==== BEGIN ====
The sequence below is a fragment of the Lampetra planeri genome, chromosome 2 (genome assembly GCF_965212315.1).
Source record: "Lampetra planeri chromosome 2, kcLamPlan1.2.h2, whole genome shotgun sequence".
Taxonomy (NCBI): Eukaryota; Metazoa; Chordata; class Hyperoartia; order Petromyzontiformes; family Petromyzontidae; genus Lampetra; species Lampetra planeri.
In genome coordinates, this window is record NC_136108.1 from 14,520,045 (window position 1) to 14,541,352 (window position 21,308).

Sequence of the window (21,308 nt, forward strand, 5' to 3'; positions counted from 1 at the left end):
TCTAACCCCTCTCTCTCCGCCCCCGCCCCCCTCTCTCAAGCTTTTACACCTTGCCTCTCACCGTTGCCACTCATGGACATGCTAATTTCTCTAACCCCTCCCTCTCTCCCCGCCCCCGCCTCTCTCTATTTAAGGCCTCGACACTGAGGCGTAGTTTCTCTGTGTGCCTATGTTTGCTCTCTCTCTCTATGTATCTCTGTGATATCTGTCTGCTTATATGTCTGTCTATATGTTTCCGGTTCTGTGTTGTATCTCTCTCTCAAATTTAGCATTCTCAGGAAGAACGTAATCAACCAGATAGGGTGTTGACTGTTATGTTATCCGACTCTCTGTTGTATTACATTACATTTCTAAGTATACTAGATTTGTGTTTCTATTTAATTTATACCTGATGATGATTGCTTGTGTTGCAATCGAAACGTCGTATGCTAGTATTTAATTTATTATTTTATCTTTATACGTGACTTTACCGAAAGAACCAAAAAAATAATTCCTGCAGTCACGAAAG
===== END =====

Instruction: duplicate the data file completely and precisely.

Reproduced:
The sequence below is a fragment of the Lampetra planeri genome, chromosome 2 (genome assembly GCF_965212315.1).
Source record: "Lampetra planeri chromosome 2, kcLamPlan1.2.h2, whole genome shotgun sequence".
Taxonomy (NCBI): Eukaryota; Metazoa; Chordata; class Hyperoartia; order Petromyzontiformes; family Petromyzontidae; genus Lampetra; species Lampetra planeri.
In genome coordinates, this window is record NC_136108.1 from 14,520,045 (window position 1) to 14,541,352 (window position 21,308).

Sequence of the window (21,308 nt, forward strand, 5' to 3'; positions counted from 1 at the left end):
TCTAACCCCTCTCTCTCCGCCCCCGCCCCCCTCTCTCAAGCTTTTACACCTTGCCTCTCACCGTTGCCACTCATGGACATGCTAATTTCTCTAACCCCTCCCTCTCTCCCCGCCCCCGCCTCTCTCTATTTAAGGCCTCGACACTGAGGCGTAGTTTCTCTGTGTGCCTATGTTTGCTCTCTCTCTCTATGTATCTCTGTGATATCTGTCTGCTTATATGTCTGTCTATATGTTTCCGGTTCTGTGTTGTATCTCTCTCTCAAATTTAGCATTCTCAGGAAGAACGTAATCAACCAGATAGGGTGTTGACTGTTATGTTATCCGACTCTCTGTTGTATTACATTACATTTCTAAGTATACTAGATTTGTGTTTCTATTTAATTTATACCTGATGATGATTGCTTGTGTTGCAATCGAAACGTCGTATGCTAGTATTTAATTTATTATTTTATCTTTATACGTGACTTTACCGAAAGAACCAAAAAAATAATTCCTGCAGTCACGAAAG